California follows a rigorous standard of liability when it comes to dog bite incidents. If a dog bites and injures someone, the owner can be held liable for the victim’s injuries, even if the dog never showed signs of aggression previously.
If you or a family member were recently bitten by a dog at someone’s home or a public place and suffered injuries, it may be prudent to discuss your case with a Corona dog bite lawyer. An experienced injury attorney with a wealth of legal resources and in-depth knowledge of the state’s dog bite laws could honestly assess your claim and eligibility for compensation.
According to California Civil Code § 3342, when a dog bites and injures someone, and the victim was legally on the person’s property or property that was open to the public, the dog owner would be considered responsible for the victim’s damages. Some states require that a higher standard be met to assign liability to the owner or have a one-bite rule that essentially allows dog owners one incident before they can be held liable for someone’s injuries.
California follows the legal doctrine of strict liability, which makes an owner liable for injuries their dog inflicts regardless of whether they knew that the dog had vicious tendencies. An experienced Corona attorney could help someone injured in a dog bite incident pursue a claim for damages against the dog owner.
Dog bite victims have a relatively limited duration of time in which to get their lawsuit filed with the civil courts in California. If someone waits and misses this deadline, they would miss out on monetary recovery as well. The law allows someone who has been injured in a dog bite incident up to two years from the injury to pursue a civil claim for compensation.
Only in minimal circumstances can the statute of limitations be paused or delayed. If the dog owner exits the state before a lawsuit can be filed against them, the statutory deadline could be extended. Another example of a situation where the statutory period may toll is when the victim is a minor child. If a minor child is bitten and injured by a dog, they would have until they turned 20 years old to file a civil lawsuit.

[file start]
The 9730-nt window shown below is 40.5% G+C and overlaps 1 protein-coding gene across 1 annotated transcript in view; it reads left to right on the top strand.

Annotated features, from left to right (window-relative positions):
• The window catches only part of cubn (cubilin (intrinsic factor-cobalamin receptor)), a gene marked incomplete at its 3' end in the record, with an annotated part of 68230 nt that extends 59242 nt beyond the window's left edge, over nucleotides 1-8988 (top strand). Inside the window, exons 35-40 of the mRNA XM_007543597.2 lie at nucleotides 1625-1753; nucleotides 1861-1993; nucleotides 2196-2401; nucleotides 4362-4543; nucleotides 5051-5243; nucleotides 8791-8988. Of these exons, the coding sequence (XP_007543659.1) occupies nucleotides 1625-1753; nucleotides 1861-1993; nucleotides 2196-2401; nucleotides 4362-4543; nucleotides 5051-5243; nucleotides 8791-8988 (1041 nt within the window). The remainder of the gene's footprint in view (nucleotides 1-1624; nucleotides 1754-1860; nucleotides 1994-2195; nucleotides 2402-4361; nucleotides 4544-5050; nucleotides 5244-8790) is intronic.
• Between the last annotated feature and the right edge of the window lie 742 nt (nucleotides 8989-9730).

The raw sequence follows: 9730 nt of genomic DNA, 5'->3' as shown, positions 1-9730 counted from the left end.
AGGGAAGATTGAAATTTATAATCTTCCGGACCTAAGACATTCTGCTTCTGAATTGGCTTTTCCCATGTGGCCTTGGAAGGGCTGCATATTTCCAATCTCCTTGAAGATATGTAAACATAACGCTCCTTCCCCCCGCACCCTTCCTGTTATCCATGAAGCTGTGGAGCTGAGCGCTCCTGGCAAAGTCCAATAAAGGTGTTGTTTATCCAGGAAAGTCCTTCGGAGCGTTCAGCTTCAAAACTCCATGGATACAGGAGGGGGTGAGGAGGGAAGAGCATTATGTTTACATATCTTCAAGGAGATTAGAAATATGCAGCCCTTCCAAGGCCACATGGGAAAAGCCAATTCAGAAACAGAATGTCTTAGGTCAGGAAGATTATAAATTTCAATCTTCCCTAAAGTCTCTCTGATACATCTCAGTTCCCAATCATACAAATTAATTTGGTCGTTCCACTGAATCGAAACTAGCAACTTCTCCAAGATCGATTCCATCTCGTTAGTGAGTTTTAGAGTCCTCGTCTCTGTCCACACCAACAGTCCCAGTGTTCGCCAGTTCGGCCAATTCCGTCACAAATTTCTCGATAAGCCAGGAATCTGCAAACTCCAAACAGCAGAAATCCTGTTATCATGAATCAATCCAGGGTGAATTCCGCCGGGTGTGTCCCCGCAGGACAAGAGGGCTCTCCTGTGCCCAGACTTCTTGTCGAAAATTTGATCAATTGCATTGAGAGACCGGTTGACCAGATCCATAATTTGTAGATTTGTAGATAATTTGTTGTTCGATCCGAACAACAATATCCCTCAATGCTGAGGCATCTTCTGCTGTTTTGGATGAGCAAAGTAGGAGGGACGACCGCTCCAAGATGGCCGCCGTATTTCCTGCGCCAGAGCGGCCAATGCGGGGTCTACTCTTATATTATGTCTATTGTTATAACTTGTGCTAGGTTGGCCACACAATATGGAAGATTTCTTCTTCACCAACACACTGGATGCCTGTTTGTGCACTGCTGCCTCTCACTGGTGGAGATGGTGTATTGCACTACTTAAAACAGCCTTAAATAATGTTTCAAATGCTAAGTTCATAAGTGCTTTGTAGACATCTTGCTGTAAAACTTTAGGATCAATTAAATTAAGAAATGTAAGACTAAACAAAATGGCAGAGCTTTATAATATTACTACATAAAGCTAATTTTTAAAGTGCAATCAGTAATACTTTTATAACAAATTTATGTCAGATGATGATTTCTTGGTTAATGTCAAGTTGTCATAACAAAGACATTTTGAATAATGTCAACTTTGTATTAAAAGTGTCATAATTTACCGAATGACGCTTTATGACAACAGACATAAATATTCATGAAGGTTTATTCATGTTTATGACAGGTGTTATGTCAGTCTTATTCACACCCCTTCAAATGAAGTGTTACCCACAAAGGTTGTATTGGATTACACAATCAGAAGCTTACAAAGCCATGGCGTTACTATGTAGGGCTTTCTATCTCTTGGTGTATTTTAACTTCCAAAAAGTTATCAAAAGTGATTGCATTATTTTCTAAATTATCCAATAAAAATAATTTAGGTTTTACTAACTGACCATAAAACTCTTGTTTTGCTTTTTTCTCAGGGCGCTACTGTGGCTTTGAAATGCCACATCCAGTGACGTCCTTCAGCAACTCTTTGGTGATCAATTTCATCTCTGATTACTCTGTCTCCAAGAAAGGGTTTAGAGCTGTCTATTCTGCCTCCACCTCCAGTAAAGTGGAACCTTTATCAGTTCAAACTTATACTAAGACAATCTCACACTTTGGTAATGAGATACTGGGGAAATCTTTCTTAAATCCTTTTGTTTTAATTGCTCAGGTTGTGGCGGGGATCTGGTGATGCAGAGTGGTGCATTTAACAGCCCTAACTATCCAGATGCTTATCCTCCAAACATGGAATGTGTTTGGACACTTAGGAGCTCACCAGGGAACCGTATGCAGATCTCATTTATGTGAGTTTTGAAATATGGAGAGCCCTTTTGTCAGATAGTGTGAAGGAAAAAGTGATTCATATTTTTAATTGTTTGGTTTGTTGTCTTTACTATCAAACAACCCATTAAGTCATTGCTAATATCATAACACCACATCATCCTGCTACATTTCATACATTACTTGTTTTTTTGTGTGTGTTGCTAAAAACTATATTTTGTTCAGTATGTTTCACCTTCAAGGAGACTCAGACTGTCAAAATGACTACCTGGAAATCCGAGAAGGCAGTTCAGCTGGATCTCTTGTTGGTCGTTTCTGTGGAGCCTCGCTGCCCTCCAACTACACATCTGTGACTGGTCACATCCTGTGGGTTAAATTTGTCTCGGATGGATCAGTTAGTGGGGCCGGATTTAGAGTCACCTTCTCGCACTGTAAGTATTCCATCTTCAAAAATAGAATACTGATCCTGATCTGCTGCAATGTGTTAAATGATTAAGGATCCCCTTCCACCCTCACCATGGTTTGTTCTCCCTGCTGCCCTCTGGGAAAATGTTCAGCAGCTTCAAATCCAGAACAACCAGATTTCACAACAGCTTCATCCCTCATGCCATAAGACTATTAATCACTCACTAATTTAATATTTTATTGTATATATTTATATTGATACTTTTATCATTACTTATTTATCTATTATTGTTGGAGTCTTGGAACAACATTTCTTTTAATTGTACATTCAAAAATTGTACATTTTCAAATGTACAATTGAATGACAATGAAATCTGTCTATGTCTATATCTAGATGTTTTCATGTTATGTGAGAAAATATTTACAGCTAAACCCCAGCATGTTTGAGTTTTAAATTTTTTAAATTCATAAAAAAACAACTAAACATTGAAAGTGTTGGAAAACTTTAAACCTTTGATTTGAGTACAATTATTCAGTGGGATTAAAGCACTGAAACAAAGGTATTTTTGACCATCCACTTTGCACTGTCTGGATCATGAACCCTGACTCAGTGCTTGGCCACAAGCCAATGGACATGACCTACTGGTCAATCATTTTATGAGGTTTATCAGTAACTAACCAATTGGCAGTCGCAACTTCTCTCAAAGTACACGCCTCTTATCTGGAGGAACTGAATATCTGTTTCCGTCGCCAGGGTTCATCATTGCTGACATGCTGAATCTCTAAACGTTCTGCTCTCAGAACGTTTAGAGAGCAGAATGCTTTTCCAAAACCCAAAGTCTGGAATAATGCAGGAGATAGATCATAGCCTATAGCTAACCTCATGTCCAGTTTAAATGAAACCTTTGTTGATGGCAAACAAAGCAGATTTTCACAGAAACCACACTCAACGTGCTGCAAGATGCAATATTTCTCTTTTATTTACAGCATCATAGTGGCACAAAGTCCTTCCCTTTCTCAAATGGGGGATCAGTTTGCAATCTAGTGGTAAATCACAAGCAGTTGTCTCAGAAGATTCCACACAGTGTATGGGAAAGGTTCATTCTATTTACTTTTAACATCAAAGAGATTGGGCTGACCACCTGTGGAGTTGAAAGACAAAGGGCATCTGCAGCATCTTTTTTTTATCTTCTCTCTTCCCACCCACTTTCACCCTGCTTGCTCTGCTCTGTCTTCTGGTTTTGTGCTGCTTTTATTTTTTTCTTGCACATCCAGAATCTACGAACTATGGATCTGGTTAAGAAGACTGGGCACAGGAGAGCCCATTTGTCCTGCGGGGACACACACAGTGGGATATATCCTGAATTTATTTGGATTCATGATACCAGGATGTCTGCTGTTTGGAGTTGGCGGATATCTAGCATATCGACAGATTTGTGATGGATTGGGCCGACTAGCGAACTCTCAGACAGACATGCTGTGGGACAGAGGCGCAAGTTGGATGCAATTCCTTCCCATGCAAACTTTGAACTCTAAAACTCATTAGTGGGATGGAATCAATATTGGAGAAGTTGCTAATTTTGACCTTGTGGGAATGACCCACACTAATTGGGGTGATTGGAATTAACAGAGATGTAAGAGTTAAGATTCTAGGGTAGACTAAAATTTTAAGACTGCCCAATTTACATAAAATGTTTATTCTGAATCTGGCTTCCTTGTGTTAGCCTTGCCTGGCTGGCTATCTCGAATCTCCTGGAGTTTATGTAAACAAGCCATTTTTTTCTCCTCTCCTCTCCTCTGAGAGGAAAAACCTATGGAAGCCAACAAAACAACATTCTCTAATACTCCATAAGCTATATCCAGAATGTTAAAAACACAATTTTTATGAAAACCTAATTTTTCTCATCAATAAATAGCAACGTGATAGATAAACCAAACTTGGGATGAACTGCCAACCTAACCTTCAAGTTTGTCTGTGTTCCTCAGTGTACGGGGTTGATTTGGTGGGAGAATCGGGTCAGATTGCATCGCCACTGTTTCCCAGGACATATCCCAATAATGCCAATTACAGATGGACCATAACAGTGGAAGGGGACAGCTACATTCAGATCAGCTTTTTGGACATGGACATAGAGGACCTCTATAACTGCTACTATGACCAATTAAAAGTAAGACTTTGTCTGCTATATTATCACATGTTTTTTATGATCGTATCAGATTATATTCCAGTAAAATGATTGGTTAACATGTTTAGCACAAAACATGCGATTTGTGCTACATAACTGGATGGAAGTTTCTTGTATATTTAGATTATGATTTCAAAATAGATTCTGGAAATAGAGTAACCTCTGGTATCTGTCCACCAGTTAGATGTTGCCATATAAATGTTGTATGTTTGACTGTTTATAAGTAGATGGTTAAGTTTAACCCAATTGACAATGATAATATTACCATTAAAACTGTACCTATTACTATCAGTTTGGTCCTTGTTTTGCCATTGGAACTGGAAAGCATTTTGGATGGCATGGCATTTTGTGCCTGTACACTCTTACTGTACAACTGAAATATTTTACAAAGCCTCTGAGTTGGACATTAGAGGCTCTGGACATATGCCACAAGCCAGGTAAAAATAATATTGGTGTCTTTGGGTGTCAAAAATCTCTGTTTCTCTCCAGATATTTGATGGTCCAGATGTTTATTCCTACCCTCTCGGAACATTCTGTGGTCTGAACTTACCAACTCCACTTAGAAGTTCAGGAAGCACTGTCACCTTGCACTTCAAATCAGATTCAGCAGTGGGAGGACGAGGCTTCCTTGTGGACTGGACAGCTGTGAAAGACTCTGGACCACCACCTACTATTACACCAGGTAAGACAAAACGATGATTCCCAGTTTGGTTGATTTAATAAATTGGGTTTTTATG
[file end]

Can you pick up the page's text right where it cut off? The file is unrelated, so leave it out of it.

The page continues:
One topic that could arise amid filing a dog bite claim is the idea of shared negligence. Sometimes, the dog owner may try to pin some of the blame for what happened on the victim. For instance, the dog owner might admit that their animal bit the claimant but assert that the claimant provoked the dog’s aggression.
If the court decides that the injured person was indeed partially to blame for what happened, they can reduce the individual’s compensation accordingly. If, for example, the claimant is determined to bear 15 percent of the legal blame for their dog bite injuries, the court can reduce their damages by 15 percent. A dog bite lawyer in Corona could help someone fight back against claims of shared negligence and fight tirelessly to get them all available forms of compensation.
A Corona dog bite lawyer could give your case the attention it deserves and work hard to shield your interests every step of the way. To find out more about what aggressive legal representation could do for your case, contact the office today and schedule your confidential consultation.